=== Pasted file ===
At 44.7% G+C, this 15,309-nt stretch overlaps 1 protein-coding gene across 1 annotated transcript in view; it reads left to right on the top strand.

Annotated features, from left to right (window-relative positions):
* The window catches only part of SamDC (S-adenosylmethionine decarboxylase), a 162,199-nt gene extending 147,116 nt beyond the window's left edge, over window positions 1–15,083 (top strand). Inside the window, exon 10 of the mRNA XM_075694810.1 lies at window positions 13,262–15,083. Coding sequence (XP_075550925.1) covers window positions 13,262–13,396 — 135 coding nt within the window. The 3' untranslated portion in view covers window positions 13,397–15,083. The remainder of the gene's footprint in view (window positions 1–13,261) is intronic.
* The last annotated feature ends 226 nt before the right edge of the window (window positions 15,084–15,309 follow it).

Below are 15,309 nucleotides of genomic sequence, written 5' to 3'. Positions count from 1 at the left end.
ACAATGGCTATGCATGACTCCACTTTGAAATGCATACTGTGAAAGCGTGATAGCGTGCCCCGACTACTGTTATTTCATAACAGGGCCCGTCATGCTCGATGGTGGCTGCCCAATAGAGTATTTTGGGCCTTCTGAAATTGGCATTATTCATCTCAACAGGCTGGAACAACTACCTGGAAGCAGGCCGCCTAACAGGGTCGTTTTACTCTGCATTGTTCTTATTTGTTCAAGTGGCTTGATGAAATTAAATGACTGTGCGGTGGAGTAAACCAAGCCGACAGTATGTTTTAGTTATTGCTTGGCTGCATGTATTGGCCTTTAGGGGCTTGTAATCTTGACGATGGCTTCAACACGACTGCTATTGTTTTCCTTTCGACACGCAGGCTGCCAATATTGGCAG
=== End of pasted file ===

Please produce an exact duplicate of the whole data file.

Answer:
At 44.7% G+C, this 15,309-nt stretch overlaps 1 protein-coding gene across 1 annotated transcript in view; it reads left to right on the top strand.

Annotated features, from left to right (window-relative positions):
* The window catches only part of SamDC (S-adenosylmethionine decarboxylase), a 162,199-nt gene extending 147,116 nt beyond the window's left edge, over window positions 1–15,083 (top strand). Inside the window, exon 10 of the mRNA XM_075694810.1 lies at window positions 13,262–15,083. Coding sequence (XP_075550925.1) covers window positions 13,262–13,396 — 135 coding nt within the window. The 3' untranslated portion in view covers window positions 13,397–15,083. The remainder of the gene's footprint in view (window positions 1–13,261) is intronic.
* The last annotated feature ends 226 nt before the right edge of the window (window positions 15,084–15,309 follow it).

Below are 15,309 nucleotides of genomic sequence, written 5' to 3'. Positions count from 1 at the left end.
ACAATGGCTATGCATGACTCCACTTTGAAATGCATACTGTGAAAGCGTGATAGCGTGCCCCGACTACTGTTATTTCATAACAGGGCCCGTCATGCTCGATGGTGGCTGCCCAATAGAGTATTTTGGGCCTTCTGAAATTGGCATTATTCATCTCAACAGGCTGGAACAACTACCTGGAAGCAGGCCGCCTAACAGGGTCGTTTTACTCTGCATTGTTCTTATTTGTTCAAGTGGCTTGATGAAATTAAATGACTGTGCGGTGGAGTAAACCAAGCCGACAGTATGTTTTAGTTATTGCTTGGCTGCATGTATTGGCCTTTAGGGGCTTGTAATCTTGACGATGGCTTCAACACGACTGCTATTGTTTTCCTTTCGACACGCAGGCTGCCAATATTGGCAG